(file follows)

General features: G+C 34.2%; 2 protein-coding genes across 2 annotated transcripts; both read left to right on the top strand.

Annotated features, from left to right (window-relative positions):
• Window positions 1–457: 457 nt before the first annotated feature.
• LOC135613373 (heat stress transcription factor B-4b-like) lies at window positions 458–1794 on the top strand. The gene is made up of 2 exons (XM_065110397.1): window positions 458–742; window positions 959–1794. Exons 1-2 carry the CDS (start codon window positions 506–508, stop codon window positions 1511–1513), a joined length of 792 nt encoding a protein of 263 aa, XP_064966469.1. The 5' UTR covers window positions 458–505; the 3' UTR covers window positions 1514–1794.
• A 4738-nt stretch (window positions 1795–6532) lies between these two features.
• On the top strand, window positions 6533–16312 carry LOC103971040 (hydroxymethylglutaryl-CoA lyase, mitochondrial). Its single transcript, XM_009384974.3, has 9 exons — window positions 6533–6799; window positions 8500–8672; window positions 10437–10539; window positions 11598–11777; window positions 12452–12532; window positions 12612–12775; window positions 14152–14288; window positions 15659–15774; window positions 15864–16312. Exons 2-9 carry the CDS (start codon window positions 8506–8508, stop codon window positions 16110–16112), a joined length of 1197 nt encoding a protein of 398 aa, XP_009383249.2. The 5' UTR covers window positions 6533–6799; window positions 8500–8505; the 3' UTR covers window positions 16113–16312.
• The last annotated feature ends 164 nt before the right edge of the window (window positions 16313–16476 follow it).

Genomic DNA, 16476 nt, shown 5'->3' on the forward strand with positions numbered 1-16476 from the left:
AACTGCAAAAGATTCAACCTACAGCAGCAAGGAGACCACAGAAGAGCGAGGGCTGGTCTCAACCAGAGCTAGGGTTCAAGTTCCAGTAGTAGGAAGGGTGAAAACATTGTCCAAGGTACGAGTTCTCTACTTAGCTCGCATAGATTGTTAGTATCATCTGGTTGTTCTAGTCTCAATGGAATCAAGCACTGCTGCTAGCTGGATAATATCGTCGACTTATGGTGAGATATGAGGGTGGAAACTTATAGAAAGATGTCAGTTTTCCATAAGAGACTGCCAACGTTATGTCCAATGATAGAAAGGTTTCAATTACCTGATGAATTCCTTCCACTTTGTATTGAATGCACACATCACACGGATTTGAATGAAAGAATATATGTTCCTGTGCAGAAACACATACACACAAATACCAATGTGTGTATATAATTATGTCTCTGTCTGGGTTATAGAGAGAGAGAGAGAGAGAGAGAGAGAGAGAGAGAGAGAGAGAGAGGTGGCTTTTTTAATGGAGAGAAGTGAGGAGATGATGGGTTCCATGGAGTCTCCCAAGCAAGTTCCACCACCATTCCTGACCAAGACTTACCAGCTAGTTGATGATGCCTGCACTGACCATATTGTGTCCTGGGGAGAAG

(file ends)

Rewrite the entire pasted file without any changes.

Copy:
General features: G+C 34.2%; 2 protein-coding genes across 2 annotated transcripts; both read left to right on the top strand.

Annotated features, from left to right (window-relative positions):
• Window positions 1–457: 457 nt before the first annotated feature.
• LOC135613373 (heat stress transcription factor B-4b-like) lies at window positions 458–1794 on the top strand. The gene is made up of 2 exons (XM_065110397.1): window positions 458–742; window positions 959–1794. Exons 1-2 carry the CDS (start codon window positions 506–508, stop codon window positions 1511–1513), a joined length of 792 nt encoding a protein of 263 aa, XP_064966469.1. The 5' UTR covers window positions 458–505; the 3' UTR covers window positions 1514–1794.
• A 4738-nt stretch (window positions 1795–6532) lies between these two features.
• On the top strand, window positions 6533–16312 carry LOC103971040 (hydroxymethylglutaryl-CoA lyase, mitochondrial). Its single transcript, XM_009384974.3, has 9 exons — window positions 6533–6799; window positions 8500–8672; window positions 10437–10539; window positions 11598–11777; window positions 12452–12532; window positions 12612–12775; window positions 14152–14288; window positions 15659–15774; window positions 15864–16312. Exons 2-9 carry the CDS (start codon window positions 8506–8508, stop codon window positions 16110–16112), a joined length of 1197 nt encoding a protein of 398 aa, XP_009383249.2. The 5' UTR covers window positions 6533–6799; window positions 8500–8505; the 3' UTR covers window positions 16113–16312.
• The last annotated feature ends 164 nt before the right edge of the window (window positions 16313–16476 follow it).

Genomic DNA, 16476 nt, shown 5'->3' on the forward strand with positions numbered 1-16476 from the left:
AACTGCAAAAGATTCAACCTACAGCAGCAAGGAGACCACAGAAGAGCGAGGGCTGGTCTCAACCAGAGCTAGGGTTCAAGTTCCAGTAGTAGGAAGGGTGAAAACATTGTCCAAGGTACGAGTTCTCTACTTAGCTCGCATAGATTGTTAGTATCATCTGGTTGTTCTAGTCTCAATGGAATCAAGCACTGCTGCTAGCTGGATAATATCGTCGACTTATGGTGAGATATGAGGGTGGAAACTTATAGAAAGATGTCAGTTTTCCATAAGAGACTGCCAACGTTATGTCCAATGATAGAAAGGTTTCAATTACCTGATGAATTCCTTCCACTTTGTATTGAATGCACACATCACACGGATTTGAATGAAAGAATATATGTTCCTGTGCAGAAACACATACACACAAATACCAATGTGTGTATATAATTATGTCTCTGTCTGGGTTATAGAGAGAGAGAGAGAGAGAGAGAGAGAGAGAGAGAGAGAGAGAGAGGTGGCTTTTTTAATGGAGAGAAGTGAGGAGATGATGGGTTCCATGGAGTCTCCCAAGCAAGTTCCACCACCATTCCTGACCAAGACTTACCAGCTAGTTGATGATGCCTGCACTGACCATATTGTGTCCTGGGGAGAAG